← Return to recurrent bladder infections after prolapse surgery

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I had surgery on May 14, 2014. One night in the hospital, and nothing has been right since then. I caught c-diff in the hospital and it took MONTHS to get ‘cured’ of that. Still have ‘episodes’ from time to time. But I also have been having UTIs on a more or less REGULAR basis since the surgery. Maybe about every 3-4 months intervals. Recently (in January) I was put on an antibiotic I take EVERY SINGLE DAY. Everything seemed to be going well. I went back to the urologist on July 11. (two weeks ago)

This Tuesday, I once again began a UTI. Blood in urine. Now I am on Cipro, for two weeks, then back to give another urine sample.

The next time I go to the urologist I am going to DEMAND that they find out what is causing this. I have been having these problems for over THREE YEARS! I also want them to check for cancer markers next time they test my urine. But I am really not too worried, because if I had bladder cancer, I imagine that after THREE YEARS I would be dead!

So, what things should they look for? One symptom is passing small amounts of urine. I have been keeping a record of my voiding for the last three days, and MAYBE the most I have passed at one time is 5 ounces. Mostly, at intervals of about 1 1/2 or two hours, I pass 2-4 ounces. I know from looking it up that a healthy bladder holds a lot more than that.

So, what I am thinking is, did the surgeon ‘crimp’ my bladder when he places it back inside my body (the surgery was for bladder prolapse)? Or, perhaps is my uretha blocked somehow? And, when they did an ultra sound two weeks ago, after voiding, they said I was emptying my bladder fully.

So, what are some suggestions about what my problem might be. I simply cannot imagine living with this for the rest of my life!!

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Replies to "I had surgery on May 14, 2014. One night in the hospital, and nothing has been..."

Hello @smartchick43. Welcome to Mayo Connect. I saw your message from a little over an hour ago and was struck by similarities between your experience and mine. I thought we might talk about our mutual maladies. I had bladder surgery a few years ago to remove a dozen low-malignancy tumors from its inner lining. Just prior to that, I had a significant part of my prostate removed via my urinary tract. Gratefully, I escaped from the hospital without catching any bacterial infections, received bladder therapy at the clinic over six weeks, and began a series of cystoscope exams of the bladder every three months. That period is now a full year, and I have had no recurrence of cancer. Periodically over the last four years I have had UTIs with some blood in the urine. I report them every time I visit the urologist for another cystoscope exam, and he seems to be correct in minimizing the blood in the urine as an after effect of my prostate surgery, not bladder surgery.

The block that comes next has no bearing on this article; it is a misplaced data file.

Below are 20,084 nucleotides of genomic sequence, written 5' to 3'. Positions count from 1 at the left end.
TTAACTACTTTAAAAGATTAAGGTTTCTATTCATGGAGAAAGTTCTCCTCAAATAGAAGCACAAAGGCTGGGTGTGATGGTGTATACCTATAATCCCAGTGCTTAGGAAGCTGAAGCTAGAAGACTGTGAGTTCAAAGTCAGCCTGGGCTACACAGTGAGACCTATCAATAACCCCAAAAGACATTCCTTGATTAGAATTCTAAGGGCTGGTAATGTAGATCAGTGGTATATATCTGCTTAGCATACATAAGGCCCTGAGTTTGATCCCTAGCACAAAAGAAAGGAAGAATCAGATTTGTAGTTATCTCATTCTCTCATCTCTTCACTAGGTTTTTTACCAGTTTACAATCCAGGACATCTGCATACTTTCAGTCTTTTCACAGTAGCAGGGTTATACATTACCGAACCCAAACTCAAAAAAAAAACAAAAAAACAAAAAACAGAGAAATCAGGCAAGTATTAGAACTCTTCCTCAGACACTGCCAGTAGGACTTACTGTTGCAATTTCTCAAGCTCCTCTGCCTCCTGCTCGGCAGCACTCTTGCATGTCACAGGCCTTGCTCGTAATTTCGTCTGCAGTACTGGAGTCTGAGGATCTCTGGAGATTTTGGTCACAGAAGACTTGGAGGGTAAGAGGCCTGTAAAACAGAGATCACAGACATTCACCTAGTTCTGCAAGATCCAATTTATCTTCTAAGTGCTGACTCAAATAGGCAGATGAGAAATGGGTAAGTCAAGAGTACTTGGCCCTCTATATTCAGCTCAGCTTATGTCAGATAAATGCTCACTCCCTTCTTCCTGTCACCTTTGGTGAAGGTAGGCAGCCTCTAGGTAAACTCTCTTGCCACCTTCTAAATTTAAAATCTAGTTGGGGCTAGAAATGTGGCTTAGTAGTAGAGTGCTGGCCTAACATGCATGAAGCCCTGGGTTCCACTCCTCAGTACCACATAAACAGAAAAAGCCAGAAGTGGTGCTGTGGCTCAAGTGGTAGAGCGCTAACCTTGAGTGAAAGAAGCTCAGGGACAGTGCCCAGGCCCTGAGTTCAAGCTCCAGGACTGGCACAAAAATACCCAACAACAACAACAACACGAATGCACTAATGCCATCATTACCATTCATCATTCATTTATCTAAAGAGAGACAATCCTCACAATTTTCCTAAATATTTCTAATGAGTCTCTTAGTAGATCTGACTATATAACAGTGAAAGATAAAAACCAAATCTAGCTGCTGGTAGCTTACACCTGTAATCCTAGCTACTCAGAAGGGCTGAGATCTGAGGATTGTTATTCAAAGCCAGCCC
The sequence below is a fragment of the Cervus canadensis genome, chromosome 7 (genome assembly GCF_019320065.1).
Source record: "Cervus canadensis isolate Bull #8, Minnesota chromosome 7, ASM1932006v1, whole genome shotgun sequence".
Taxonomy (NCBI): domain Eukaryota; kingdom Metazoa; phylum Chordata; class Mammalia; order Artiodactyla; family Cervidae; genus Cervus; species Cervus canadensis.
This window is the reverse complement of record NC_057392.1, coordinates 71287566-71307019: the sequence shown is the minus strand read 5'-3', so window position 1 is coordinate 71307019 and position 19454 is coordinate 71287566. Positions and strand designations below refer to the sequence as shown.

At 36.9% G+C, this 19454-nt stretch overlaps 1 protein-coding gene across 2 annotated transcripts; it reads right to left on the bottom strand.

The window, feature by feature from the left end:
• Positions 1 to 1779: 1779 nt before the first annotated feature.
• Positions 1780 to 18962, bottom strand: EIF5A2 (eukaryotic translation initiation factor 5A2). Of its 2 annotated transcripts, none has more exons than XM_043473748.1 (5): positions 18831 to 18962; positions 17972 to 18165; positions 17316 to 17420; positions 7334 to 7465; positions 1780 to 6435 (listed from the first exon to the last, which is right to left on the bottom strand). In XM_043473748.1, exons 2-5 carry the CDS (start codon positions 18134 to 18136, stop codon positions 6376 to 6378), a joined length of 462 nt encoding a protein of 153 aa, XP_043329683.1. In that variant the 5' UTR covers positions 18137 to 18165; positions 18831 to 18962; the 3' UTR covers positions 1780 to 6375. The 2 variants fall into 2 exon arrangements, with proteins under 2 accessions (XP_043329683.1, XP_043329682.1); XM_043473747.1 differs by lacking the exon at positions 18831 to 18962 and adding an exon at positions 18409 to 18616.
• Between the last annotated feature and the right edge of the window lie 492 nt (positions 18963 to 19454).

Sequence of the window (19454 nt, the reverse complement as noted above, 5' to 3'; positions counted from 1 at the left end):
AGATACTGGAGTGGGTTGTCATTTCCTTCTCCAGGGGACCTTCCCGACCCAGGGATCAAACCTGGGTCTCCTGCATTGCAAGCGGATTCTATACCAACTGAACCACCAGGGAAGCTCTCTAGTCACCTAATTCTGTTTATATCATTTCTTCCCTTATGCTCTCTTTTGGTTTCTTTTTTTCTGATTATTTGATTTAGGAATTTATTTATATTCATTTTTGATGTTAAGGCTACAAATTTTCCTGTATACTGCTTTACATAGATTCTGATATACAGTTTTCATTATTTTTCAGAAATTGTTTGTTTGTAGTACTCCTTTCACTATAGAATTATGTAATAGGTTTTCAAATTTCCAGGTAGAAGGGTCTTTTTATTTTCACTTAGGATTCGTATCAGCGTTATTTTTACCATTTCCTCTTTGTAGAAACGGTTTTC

The other crucial similarity with you is the antibacterial medication used with my cystoscope exams. Until 2 years ago, I was given Cipro orally, until I found out that the FDA had all but ended its use for UTIs because of its adverse effects. Cipro is one of a group of Fluoroquinolones that the FDA recommends not be used except in rare circumstances. Here’s a quote from the FDA a year ago:

“Because the risk of these serious side effects generally outweighs the benefits for patients with acute bacterial sinusitis, acute exacerbation of chronic bronchitis, and uncomplicated urinary tract infections (UTIs), the FDA has determined that fluoroquinolones should be reserved for use in patients with these conditions who have no alternative treatment options. (This applies to) Fluoroquinolone Antimicrobial Drugs — ciprofloxacin (marketed as Cipro and generic ciprofloxacin); ciprofloxacin extended-release (marketed as Cipro XR and Proquin XR); gemifloxacin (marketed as Factive; levofloxacin (marketed as Levaquin); moxifloxacin (marketed as Avelox); norfloxacin (marketed as Noroxin); and ofloxacin (marketed as Floxin).”

After seeing that you were put on Cipro on July 11, I thought you’d want to know about the hazards it poses so you can speak to your urologist about whether there is a special reason for giving you that medication.

For more information on Fluoroquinolones and the problems they can cause, you may wish to check https://www.fda.gov/newsevents/newsroom/pressannouncements/ucm513183.htm and https://www.fda.gov/drugs/drugsafety/ucm500143.htm or go to http://www.fda.gov and search for “Fluoroquinolones”.

In my case, I didn’t have much trouble from the Cipro, partly because it was a single dose with my cystoscope exams and not more frequent. Perhaps you’ll have the same good fortune with Cipro if your doctor thinks it would be wise to move on to another antibiotic for treatment of your UTIs. I wish you well in this trying time and look forward to hearing how your appointment goes this week. Martin